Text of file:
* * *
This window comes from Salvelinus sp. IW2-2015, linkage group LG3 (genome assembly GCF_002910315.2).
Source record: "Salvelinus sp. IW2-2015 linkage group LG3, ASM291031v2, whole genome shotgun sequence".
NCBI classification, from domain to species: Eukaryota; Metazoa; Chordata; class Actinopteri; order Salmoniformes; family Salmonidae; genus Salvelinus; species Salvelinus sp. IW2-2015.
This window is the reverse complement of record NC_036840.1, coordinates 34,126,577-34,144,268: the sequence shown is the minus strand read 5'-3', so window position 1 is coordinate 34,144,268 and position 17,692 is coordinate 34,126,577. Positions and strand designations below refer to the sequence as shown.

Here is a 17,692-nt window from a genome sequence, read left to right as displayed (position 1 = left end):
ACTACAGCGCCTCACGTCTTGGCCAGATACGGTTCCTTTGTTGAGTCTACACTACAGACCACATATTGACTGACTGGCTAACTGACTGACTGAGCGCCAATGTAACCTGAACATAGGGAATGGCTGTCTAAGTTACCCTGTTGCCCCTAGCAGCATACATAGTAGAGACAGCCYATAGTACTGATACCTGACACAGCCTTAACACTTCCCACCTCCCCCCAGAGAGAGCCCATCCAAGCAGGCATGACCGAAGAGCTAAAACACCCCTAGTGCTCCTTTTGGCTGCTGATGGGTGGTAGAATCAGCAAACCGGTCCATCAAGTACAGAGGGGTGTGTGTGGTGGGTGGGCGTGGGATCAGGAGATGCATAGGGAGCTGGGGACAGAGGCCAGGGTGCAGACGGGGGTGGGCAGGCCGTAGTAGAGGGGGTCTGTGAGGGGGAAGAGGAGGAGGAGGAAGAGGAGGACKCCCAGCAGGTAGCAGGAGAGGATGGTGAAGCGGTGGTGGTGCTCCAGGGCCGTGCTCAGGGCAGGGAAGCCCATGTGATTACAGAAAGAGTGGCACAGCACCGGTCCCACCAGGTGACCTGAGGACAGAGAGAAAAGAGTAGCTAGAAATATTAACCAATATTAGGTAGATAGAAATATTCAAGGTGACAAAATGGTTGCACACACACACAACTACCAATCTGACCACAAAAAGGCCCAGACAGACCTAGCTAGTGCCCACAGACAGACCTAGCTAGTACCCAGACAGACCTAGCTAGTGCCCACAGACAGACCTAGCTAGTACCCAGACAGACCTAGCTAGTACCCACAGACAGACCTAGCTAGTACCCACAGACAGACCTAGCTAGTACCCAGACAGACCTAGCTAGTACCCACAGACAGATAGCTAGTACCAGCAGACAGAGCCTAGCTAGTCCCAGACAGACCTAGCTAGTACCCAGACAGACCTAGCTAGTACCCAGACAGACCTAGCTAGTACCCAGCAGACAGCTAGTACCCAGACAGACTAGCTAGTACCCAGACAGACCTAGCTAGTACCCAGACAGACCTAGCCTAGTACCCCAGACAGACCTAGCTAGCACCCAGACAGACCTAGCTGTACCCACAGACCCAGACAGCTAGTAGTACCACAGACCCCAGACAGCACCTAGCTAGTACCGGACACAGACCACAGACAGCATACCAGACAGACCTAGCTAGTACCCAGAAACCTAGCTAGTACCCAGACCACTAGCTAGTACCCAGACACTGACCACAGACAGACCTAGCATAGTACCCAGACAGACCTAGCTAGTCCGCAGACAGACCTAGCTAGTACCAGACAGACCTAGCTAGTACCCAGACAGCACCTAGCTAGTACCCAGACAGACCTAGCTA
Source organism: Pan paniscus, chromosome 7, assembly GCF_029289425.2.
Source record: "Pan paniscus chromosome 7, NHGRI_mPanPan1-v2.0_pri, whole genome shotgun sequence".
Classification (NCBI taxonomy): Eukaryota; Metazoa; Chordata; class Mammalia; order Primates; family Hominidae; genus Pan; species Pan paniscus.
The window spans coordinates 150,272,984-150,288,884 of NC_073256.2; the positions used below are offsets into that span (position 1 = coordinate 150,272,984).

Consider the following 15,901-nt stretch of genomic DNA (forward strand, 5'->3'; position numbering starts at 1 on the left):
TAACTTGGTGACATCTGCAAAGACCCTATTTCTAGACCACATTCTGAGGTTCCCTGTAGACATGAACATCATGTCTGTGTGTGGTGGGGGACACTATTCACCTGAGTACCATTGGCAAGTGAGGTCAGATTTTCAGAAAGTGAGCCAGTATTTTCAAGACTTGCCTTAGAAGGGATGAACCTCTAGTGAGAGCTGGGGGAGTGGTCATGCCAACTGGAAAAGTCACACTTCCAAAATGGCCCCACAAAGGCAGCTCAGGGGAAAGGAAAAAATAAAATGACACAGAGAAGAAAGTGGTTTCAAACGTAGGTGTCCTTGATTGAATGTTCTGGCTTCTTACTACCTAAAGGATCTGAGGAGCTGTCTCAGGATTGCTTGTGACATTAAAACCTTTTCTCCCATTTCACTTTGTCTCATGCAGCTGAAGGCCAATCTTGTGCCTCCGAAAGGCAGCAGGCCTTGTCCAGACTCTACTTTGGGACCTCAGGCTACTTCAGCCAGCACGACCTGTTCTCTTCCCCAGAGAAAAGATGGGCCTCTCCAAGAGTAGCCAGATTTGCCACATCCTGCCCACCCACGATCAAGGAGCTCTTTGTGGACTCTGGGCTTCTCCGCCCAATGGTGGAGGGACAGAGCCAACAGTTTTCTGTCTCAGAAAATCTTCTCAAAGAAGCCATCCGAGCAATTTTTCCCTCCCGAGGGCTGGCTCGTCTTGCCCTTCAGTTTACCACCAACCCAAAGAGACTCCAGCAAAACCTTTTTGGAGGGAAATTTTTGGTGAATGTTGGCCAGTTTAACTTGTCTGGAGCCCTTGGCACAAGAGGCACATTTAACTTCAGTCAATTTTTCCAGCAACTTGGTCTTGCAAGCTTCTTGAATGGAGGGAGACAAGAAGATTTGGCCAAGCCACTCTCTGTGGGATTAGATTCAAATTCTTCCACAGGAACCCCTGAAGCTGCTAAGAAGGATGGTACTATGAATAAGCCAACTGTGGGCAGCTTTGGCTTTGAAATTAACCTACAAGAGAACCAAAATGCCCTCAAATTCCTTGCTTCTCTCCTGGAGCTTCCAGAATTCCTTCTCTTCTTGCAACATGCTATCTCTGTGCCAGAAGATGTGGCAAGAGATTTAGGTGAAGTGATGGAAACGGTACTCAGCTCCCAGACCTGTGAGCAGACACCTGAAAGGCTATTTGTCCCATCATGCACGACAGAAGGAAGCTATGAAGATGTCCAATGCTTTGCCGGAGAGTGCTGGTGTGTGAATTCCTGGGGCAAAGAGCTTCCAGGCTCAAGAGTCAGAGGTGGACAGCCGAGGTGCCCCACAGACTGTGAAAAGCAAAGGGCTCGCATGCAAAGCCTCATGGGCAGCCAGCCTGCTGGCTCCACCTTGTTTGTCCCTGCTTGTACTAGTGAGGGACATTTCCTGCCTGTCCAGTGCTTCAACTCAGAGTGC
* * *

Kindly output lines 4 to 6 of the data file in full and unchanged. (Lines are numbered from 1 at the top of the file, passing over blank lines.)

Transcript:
This window is the reverse complement of record NC_036840.1, coordinates 34,126,577-34,144,268: the sequence shown is the minus strand read 5'-3', so window position 1 is coordinate 34,144,268 and position 17,692 is coordinate 34,126,577. Positions and strand designations below refer to the sequence as shown.

Here is a 17,692-nt window from a genome sequence, read left to right as displayed (position 1 = left end):
ACTACAGCGCCTCACGTCTTGGCCAGATACGGTTCCTTTGTTGAGTCTACACTACAGACCACATATTGACTGACTGGCTAACTGACTGACTGAGCGCCAATGTAACCTGAACATAGGGAATGGCTGTCTAAGTTACCCTGTTGCCCCTAGCAGCATACATAGTAGAGACAGCCYATAGTACTGATACCTGACACAGCCTTAACACTTCCCACCTCCCCCCAGAGAGAGCCCATCCAAGCAGGCATGACCGAAGAGCTAAAACACCCCTAGTGCTCCTTTTGGCTGCTGATGGGTGGTAGAATCAGCAAACCGGTCCATCAAGTACAGAGGGGTGTGTGTGGTGGGTGGGCGTGGGATCAGGAGATGCATAGGGAGCTGGGGACAGAGGCCAGGGTGCAGACGGGGGTGGGCAGGCCGTAGTAGAGGGGGTCTGTGAGGGGGAAGAGGAGGAGGAGGAAGAGGAGGACKCCCAGCAGGTAGCAGGAGAGGATGGTGAAGCGGTGGTGGTGCTCCAGGGCCGTGCTCAGGGCAGGGAAGCCCATGTGATTACAGAAAGAGTGGCACAGCACCGGTCCCACCAGGTGACCTGAGGACAGAGAGAAAAGAGTAGCTAGAAATATTAACCAATATTAGGTAGATAGAAATATTCAAGGTGACAAAATGGTTGCACACACACACAACTACCAATCTGACCACAAAAAGGCCCAGACAGACCTAGCTAGTGCCCACAGACAGACCTAGCTAGTACCCAGACAGACCTAGCTAGTGCCCACAGACAGACCTAGCTAGTACCCAGACAGACCTAGCTAGTACCCACAGACAGACCTAGCTAGTACCCACAGACAGACCTAGCTAGTACCCAGACAGACCTAGCTAGTACCCACAGACAGATAGCTAGTACCAGCAGACAGAGCCTAGCTAGTCCCAGACAGACCTAGCTAGTACCCAGACAGACCTAGCTAGTACCCAGACAGACCTAGCTAGTACCCAGCAGACAGCTAGTACCCAGACAGACTAGCTAGTACCCAGACAGACCTAGCTAGTACCCAGACAGACCTAGCCTAGTACCCCAGACAGACCTAGCTAGCACCCAGACAGACCTAGCTGTACCCACAGACCCAGACAGCTAGTAGTACCACAGACCCCAGACAGCACCTAGCTAGTACCGGACACAGACCACAGACAGCATACCAGACAGACCTAGCTAGTACCCAGAAACCTAGCTAGTACCCAGACCACTAGCTAGTACCCAGACACTGACCACAGACAGACCTAGCATAGTACCCAGACAGACCTAGCTAGTCCGCAGACAGACCTAGCTAGTACCAGACAGACCTAGCTAGTACCCAGACAGCACCTAGCTAGTACCCAGACAGACCTAGCTA